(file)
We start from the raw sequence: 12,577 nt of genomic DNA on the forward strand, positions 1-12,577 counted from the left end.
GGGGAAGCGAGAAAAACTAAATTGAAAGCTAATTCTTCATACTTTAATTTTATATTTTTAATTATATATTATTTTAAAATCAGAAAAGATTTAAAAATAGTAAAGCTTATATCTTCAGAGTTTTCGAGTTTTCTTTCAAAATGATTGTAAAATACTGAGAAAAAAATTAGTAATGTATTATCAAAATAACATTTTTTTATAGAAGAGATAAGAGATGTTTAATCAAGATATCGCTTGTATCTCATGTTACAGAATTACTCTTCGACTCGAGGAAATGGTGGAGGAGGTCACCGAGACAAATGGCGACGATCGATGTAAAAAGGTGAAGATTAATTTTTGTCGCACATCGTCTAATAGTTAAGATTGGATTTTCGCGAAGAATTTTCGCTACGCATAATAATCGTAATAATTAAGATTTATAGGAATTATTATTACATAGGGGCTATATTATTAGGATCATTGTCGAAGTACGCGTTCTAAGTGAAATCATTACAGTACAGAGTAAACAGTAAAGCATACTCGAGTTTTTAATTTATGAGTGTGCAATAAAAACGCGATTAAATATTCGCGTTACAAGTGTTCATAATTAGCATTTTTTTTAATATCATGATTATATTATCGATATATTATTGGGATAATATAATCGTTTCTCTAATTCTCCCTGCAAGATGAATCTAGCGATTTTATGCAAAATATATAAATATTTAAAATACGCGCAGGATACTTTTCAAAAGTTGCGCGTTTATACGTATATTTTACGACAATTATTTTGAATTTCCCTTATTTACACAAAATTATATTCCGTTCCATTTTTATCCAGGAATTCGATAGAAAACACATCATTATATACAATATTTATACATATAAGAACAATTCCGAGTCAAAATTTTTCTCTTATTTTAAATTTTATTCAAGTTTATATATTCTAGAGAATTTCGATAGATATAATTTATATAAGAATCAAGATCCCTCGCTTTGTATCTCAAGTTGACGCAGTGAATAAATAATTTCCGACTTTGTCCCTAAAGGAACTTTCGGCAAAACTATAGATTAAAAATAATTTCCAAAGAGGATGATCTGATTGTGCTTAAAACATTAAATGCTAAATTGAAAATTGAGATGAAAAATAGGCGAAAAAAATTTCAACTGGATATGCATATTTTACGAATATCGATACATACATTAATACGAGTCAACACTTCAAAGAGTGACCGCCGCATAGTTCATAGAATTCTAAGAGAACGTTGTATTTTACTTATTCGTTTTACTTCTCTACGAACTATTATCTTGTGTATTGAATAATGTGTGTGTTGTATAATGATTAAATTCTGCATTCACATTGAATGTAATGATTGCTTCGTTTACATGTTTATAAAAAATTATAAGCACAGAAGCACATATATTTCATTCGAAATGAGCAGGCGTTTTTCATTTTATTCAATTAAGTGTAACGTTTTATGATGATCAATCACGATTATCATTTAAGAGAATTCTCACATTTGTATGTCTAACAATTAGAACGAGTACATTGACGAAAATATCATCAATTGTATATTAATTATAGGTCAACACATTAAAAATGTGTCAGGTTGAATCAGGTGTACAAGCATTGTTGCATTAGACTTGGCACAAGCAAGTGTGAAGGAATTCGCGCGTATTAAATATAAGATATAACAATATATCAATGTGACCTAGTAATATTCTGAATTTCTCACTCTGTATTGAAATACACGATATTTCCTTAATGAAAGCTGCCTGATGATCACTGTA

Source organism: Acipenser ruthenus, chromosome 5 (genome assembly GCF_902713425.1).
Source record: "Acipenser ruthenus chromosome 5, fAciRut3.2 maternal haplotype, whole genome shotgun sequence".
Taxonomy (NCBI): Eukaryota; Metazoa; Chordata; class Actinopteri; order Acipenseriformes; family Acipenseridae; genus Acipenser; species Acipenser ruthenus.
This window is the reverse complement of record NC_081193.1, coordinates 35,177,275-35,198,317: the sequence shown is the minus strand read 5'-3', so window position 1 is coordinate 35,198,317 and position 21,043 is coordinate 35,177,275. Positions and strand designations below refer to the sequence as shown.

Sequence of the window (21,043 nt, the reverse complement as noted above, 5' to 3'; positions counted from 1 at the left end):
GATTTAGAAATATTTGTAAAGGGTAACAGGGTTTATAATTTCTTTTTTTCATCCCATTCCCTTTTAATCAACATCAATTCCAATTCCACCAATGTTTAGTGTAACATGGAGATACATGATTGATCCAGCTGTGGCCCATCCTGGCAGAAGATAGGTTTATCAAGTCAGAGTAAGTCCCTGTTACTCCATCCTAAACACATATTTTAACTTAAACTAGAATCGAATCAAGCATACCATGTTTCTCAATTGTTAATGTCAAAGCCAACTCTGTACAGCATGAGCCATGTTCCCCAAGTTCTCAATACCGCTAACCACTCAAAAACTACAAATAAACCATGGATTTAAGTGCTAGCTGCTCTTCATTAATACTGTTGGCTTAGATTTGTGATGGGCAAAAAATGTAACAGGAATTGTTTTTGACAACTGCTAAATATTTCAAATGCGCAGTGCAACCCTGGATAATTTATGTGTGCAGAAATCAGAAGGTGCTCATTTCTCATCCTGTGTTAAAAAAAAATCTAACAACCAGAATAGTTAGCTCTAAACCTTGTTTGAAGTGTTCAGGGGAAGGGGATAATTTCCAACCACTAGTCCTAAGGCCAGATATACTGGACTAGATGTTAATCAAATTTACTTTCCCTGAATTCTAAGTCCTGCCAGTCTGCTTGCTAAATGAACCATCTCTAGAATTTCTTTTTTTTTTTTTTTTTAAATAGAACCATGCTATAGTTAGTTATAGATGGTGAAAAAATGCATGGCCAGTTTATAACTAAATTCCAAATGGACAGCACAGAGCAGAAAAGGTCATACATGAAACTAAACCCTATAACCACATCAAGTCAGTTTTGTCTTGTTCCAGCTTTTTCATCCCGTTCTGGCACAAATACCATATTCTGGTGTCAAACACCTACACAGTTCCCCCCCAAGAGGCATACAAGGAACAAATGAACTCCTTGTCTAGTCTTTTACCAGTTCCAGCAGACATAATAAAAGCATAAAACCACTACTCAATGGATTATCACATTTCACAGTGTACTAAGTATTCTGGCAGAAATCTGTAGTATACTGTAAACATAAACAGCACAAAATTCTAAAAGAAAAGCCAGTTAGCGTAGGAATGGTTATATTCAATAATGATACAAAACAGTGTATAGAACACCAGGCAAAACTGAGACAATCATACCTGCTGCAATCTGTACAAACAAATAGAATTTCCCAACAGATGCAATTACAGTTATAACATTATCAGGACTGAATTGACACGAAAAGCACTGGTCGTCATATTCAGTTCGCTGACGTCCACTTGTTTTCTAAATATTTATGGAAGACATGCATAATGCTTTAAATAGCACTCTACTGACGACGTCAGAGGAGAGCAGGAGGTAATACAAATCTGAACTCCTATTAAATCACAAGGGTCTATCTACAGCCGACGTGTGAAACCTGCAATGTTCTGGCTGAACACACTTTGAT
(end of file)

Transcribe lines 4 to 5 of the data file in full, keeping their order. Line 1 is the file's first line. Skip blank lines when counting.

Source record: "Acipenser ruthenus chromosome 5, fAciRut3.2 maternal haplotype, whole genome shotgun sequence".
Taxonomy (NCBI): Eukaryota; Metazoa; Chordata; class Actinopteri; order Acipenseriformes; family Acipenseridae; genus Acipenser; species Acipenser ruthenus.